Dealmaking and Partygoing at Sundance 2003
by Eugene Hernandez
Acquisitions buzz hit Park City on Saturday and Sunday, the first weekend of the 2003 Sundance Film Festival. “The Cooler”, “The United States of Leland,” and “thirteen” were in buyers’ sights along with other dramatic competition films.
Lions Gate made the first acquisitions announcement of Sundance yesterday, nabbing North American rights to Wayne Cramer’s “The Cooler.” The ContentFilm feature was produced by Sean Furst and Michael Pierce. It stars William H. Macy, Maria Bello, Alec Baldwin, Ron Livingston, Joey Fatone, Shawn Hatosy, and Estella Warren. “The Cooler” is described as “the story of an Ivy League-educated man who is sent in by the mob to revamp the old-school approach to running a casino.”
Two deals were in negotiations on Sunday evening as indieWIRE went to press — pacts for “The United States of Leland” and “thirteen.” Paramount Classics was negotiating to acquire Matthew Ryan Hoge’s “The United States of Leland,” which stars Ryan Gosling, Kevin Spacey, Jena Malone, Don Cheadle, and Michelle Williams. It is the story of a troubled teen, whose prison teacher and family are left to unravel the meaning of a crime.
Meanwhile, Fox Searchlight was negotiating a deal to acquire Catherine Hardwicke’s “thirteen” yesterday. That feature is co-written by Hardwicke and Nikki Reed, the 13-year-old girl who co-stars in the movie. The movie also stars Holly Hunter and was executive produced by Hunter, Tim Bevan, Eric Fellner, and Liza Chasin. It features music by Devo’s Mark Mothersbaugh.
Other films considered titles for potential immediate acquisition are Peter Hedges’ InDigEnt film “Pieces of April” and Tom McCarthy’s “The Station Agent.”
SUNDANCE UNVEILS FILM TOUR
Robert Redford took centerstage at a Sundance Channel press conference on Sunday morning to announce the launch of a Sundance Film Series, which will debut in Loews movie theaters later this year.
The Sundance Film Series, sponsored by Loews, Coca-Cola, Kenneth Cole Productions, and Volkswagen, will bring four films to 10 cities during a four-month period from August to November 2003. The films, which will be acquired by Sundance Channel’s Paola Freccero and Chris Vesper, will be released on video and DVD by Sundance Channel Home Entertainment following the theatrical release, and later will have a TV premiere on Sundance Channel. Proceeds from this program will go to the filmmakers and to the programs of the Sundance Institute.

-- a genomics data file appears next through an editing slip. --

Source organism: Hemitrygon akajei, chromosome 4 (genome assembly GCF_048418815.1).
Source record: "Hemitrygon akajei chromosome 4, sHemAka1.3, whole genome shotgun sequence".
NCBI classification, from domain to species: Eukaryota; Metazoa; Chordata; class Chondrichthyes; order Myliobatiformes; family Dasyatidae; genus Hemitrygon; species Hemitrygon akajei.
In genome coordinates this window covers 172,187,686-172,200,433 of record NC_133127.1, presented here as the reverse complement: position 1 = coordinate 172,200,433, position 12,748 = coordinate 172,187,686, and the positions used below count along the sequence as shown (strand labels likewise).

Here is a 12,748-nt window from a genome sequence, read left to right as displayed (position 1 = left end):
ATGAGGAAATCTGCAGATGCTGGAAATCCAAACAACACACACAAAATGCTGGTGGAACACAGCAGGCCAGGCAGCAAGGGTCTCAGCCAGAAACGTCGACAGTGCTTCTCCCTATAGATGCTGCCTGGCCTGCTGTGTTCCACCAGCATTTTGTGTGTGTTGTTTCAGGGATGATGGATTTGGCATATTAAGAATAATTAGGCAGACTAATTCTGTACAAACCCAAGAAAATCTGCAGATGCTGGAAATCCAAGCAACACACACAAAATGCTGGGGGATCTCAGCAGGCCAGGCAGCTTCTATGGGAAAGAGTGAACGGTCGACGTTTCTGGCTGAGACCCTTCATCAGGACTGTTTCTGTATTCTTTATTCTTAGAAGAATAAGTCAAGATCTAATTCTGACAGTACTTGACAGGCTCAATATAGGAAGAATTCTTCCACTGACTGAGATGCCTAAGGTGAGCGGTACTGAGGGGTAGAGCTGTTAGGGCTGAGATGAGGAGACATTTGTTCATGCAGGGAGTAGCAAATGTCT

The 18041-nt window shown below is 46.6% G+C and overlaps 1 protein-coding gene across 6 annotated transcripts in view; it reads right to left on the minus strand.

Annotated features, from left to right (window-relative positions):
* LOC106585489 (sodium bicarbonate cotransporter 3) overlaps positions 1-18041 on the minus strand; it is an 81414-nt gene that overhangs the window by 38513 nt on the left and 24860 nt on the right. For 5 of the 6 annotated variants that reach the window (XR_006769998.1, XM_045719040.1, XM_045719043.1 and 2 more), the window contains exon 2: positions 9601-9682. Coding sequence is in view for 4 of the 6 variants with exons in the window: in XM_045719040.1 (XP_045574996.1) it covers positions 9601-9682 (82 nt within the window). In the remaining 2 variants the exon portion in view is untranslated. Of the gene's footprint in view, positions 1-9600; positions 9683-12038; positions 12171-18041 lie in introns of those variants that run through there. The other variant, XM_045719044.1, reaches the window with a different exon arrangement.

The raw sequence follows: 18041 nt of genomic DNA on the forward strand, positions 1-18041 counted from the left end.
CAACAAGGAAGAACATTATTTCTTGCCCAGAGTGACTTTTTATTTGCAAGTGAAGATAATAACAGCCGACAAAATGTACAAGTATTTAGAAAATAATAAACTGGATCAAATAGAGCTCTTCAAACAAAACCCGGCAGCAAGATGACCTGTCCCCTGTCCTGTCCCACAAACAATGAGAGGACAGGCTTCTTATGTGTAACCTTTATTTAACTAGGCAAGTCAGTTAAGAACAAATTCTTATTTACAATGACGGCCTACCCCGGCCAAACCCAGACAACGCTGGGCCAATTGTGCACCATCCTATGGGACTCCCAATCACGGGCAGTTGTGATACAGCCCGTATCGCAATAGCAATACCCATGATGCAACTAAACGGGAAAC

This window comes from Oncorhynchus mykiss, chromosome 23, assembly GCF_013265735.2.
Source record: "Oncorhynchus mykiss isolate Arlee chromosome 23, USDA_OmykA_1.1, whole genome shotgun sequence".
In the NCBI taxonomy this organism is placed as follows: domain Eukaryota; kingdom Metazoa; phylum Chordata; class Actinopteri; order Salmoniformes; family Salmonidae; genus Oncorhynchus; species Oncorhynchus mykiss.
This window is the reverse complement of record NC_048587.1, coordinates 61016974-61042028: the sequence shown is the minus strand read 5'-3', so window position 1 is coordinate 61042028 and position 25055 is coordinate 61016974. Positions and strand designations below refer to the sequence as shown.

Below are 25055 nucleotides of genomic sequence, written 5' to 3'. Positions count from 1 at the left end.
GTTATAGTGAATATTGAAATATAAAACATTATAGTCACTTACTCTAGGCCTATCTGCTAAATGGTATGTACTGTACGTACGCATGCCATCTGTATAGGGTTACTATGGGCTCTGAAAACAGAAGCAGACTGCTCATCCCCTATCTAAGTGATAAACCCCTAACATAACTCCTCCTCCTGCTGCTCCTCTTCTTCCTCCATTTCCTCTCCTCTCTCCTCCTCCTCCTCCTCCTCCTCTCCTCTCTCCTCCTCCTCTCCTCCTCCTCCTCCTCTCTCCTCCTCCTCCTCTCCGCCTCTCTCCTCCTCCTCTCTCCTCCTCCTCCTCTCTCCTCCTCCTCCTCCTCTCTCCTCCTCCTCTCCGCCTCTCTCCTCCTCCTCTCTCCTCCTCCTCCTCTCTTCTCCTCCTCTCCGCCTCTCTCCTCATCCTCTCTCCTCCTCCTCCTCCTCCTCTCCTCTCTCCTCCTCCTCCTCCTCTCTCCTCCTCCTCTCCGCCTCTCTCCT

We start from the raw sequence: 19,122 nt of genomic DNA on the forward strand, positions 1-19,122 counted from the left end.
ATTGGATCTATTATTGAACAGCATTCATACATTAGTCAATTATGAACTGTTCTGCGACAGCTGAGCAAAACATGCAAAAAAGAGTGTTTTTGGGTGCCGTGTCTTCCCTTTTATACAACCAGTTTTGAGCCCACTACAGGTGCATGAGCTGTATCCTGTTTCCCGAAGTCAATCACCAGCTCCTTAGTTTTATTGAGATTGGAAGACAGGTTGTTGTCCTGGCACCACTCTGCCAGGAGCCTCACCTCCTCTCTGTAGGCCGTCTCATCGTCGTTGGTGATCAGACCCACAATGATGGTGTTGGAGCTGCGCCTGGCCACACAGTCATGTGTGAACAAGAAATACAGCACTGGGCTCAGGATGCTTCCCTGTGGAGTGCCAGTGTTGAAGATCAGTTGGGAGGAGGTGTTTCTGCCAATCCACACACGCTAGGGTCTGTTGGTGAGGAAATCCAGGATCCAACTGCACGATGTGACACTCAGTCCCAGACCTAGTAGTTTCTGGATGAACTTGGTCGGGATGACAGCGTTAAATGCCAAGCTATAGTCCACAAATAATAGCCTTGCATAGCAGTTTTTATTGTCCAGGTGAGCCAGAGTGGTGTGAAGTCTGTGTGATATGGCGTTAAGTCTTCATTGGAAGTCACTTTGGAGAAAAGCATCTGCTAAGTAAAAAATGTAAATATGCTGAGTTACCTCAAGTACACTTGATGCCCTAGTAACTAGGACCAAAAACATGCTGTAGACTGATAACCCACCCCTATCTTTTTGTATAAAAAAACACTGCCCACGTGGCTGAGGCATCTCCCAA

In a conversation with indieWIRE yesterday afternoon, Sundance Channel Senior VP of Film Programming Freccero indicated that, as with previous Channel acquisitions, she is looking for feature films (fiction and non-fiction) that have had the traditional distribution opportunities closed to them. As an example, Sundance Channel has recently acquired “The Slaughter Rule” and “Sleepy Time Gal” for distribution via its on-air or home video outlets.
Cities to host the series, which has a first-year commitment from all of the partners, include New York, Los Angeles, Chicago, and Boston.
CROWDED WEEKEND OF STARS
The crowds in Park City on Saturday night were reminiscent of the busy nights at Sundance during the dotcom heyday of 2000. Large crowds were gathered up and down Main Street, with cheering fans lining the curbs in the hopes of catching a glimpse of Ben and J-Lo at the Project Greenlight party at Harry O’s, while others were trying to get into the Phantom Planet concert at the Chrysler Lounge, and still other crowds were trying to find a way into the “United States of Leland” celebration at the Riverhorse. Traffic was at a virtual standstill throughout the area as partygoers (a mix of festivalgoers, locals, and seemingly unaffiliated others) tried to find places to park their SUVs. Warm weather and sightings of Al Pacino, Dustin Hoffman, Britney Spears, Tom & Penelope, and other celebs didn’t help dissuade the masses from crowding the sidewalks and streets throughout Park City.